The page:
Rawls’s Economism

Generally speaking, I think political philosophers need to engage more with economic ideas. When this does happen, however, the results are often a bit shit. This is because they tend to take an overly crude and formalistic version of economic theory.

Take Rawls as an example. His Veil of Ignorance is supposed to produce hypothetical unanimity when people are not aware of their particular position in life and are therefore uncertain of which rules and institutions will best advance their interests. This vision is one in which only narrowly-defined incentives affect decision-making. This is consistent with the sort of parody of economic theory that economic sociologists, et al create to show how subtle their thinking is, and it is clearly false.

We can’t get any substantial predictions of behaviour while considering only incentives. Preferences also matter. In fact, it is simple nonsense to speak of free-floating incentives without references to the preferences on which they are parasitic. Preferences are not only material, but also ideological: we care about many things.

While it is possible to abstract from a person’s concrete interests and imagine a neutral position, it is nonsense to abstract from a person’s preferences and imagine a neutral ideology. If we were to abstract away all the biases which constitute an individual’s ideological orientation, there would be nothing left.

Rawls abstracts away individual incentives and obtains neutrality on that front, but also plugs in his own ideological preferences when declaring what the neutral social contractarian would prefer. I certainly don’t prefer Rawls’s minimax criterion of policymaking, even after abstracting away my concrete interests, because compared to Rawls I give liberty more weight than economic security.

Trying to argue that reasonable people will agree to a certain set of institutions if they are in a neutral position with respect to their material interests while plugging in your own ideology is stacking the deck.

4 Responses

  1. We can of course get substantial predictions of behaviour while considering only incentives — in normal economic analysis. If you disagree, I’ll make you a bet: if oil prices double this year, people will drive less than they currently do. For political choices, though, abstracting from preferences is problematic.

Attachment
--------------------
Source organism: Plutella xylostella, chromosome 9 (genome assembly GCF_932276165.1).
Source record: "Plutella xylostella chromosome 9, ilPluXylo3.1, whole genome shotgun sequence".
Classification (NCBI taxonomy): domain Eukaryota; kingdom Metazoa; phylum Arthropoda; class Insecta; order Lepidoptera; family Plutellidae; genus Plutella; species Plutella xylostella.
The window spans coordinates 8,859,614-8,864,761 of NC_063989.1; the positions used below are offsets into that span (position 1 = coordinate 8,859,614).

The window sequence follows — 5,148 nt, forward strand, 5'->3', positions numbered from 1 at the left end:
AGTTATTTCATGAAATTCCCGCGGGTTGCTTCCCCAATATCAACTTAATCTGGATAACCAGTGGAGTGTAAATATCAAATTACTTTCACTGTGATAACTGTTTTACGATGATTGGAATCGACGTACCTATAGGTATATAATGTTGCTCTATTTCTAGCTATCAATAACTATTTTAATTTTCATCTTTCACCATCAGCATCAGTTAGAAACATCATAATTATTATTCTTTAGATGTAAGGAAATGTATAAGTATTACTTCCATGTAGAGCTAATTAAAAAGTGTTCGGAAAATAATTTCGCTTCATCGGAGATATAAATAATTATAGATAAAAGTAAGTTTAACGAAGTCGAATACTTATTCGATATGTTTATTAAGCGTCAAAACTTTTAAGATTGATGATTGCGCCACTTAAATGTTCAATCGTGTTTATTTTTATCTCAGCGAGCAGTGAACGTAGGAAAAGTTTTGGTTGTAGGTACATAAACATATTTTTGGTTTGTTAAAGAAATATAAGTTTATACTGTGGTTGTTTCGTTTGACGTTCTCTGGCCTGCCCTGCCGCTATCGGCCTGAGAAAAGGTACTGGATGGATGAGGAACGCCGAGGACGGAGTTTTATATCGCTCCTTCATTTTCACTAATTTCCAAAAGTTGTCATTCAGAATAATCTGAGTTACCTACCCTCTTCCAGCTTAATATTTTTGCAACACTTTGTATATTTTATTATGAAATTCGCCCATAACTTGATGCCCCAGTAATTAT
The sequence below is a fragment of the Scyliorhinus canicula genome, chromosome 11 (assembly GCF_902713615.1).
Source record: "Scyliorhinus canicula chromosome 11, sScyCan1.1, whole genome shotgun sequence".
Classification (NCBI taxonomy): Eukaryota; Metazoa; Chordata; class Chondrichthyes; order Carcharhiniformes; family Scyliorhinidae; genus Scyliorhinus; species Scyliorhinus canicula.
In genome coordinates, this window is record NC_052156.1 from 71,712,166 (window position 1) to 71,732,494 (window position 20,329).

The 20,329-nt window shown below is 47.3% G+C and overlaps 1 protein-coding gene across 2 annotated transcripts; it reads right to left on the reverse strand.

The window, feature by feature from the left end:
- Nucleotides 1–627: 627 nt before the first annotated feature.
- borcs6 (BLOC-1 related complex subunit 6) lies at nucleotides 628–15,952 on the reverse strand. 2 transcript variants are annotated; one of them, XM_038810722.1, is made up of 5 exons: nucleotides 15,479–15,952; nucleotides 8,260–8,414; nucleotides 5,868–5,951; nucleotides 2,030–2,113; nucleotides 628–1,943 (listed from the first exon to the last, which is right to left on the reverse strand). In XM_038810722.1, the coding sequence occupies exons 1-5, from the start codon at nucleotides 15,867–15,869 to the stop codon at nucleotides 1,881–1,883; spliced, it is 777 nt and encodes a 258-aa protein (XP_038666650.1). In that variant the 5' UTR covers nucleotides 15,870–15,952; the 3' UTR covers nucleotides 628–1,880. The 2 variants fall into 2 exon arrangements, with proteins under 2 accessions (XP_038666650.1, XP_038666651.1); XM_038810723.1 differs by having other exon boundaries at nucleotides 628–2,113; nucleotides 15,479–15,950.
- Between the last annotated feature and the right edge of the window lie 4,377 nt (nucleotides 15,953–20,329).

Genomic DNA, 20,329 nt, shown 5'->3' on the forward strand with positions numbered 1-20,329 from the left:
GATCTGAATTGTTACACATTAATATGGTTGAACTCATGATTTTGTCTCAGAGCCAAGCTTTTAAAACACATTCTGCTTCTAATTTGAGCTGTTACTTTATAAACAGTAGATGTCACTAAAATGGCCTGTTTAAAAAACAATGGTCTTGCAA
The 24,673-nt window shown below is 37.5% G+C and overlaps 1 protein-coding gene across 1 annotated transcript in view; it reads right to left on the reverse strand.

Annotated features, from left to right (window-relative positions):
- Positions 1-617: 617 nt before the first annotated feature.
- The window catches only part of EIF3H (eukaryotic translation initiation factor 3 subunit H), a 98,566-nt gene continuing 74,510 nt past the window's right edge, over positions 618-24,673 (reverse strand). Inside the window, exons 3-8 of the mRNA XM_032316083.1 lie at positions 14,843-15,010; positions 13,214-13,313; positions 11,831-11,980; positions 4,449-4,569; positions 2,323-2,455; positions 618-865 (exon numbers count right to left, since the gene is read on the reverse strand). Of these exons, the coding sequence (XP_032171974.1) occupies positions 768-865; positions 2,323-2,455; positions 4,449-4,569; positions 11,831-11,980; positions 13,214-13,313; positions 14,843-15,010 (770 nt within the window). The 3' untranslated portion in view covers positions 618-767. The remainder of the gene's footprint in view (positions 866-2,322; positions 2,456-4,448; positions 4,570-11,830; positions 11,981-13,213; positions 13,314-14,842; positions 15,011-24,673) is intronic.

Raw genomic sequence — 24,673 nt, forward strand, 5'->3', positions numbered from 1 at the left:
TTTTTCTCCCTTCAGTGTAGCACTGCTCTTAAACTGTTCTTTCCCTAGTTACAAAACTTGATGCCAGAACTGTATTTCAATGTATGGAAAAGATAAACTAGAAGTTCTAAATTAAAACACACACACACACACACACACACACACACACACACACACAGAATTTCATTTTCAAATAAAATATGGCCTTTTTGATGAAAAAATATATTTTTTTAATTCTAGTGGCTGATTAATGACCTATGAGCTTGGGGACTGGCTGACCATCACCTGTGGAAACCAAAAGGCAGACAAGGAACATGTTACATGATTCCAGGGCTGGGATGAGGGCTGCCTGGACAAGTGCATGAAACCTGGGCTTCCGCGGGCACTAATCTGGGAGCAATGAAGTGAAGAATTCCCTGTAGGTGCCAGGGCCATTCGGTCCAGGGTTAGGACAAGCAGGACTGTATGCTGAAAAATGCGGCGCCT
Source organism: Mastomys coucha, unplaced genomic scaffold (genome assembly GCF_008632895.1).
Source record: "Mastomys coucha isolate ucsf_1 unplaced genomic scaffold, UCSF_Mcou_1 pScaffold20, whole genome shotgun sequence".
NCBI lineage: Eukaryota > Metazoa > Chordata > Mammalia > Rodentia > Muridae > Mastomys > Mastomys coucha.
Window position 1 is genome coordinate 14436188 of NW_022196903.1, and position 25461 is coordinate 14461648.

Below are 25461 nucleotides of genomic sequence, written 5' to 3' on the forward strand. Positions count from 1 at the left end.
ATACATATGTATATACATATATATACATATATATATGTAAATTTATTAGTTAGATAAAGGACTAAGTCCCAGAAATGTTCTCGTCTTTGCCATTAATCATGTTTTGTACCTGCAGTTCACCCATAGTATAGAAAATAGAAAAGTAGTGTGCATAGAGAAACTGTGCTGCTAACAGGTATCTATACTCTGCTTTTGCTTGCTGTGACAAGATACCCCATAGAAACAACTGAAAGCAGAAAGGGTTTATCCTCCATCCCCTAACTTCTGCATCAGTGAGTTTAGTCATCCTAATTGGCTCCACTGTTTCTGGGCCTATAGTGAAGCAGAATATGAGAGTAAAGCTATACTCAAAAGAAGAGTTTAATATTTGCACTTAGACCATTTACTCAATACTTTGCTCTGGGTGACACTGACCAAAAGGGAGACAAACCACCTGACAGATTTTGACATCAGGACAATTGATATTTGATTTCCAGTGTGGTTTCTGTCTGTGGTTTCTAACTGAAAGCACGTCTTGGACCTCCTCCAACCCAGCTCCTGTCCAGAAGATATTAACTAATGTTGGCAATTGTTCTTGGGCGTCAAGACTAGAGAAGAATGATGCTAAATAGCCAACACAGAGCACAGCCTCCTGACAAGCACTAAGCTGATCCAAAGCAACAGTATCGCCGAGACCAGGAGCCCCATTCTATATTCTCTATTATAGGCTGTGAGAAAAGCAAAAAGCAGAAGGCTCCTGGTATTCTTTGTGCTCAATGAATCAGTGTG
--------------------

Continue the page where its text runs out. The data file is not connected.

2. You’re right: economic theory does a good job of abstracting from preferences. However, I still think preferences are in play there. It’s just that the preferences in this case are pretty obvious and universal. The desire to have more goods, other things equal, is such a universal preference that we can treat it as given and ignore it (and that’s why economic theory works), but it is a preference nonetheless.

    If the price of tulips (for some reason other than increased demand) doubled this year, I wouldn’t be so confident that people would buy less. There could be a whole lot of exogenous stuff going on with preferences regarding tulips. Of course, our best guess should be that sales would decrease, but the signal to noise ratio of price theory could get pretty low with changing preferences.

  3. Folks can substitute for roses :>

  4. Rawls’ moral psychology is that individuals are both rational — seeking to maximize the realization of their preferences — and reasonable — which constrains the pursuit of interest by a sense of justice. The veil of ignorance models the impartiality of the sense of justice. The stipulation that individuals in the OP maximize access to primary goods models rationality. There are your preferences, just very abstractly specified.

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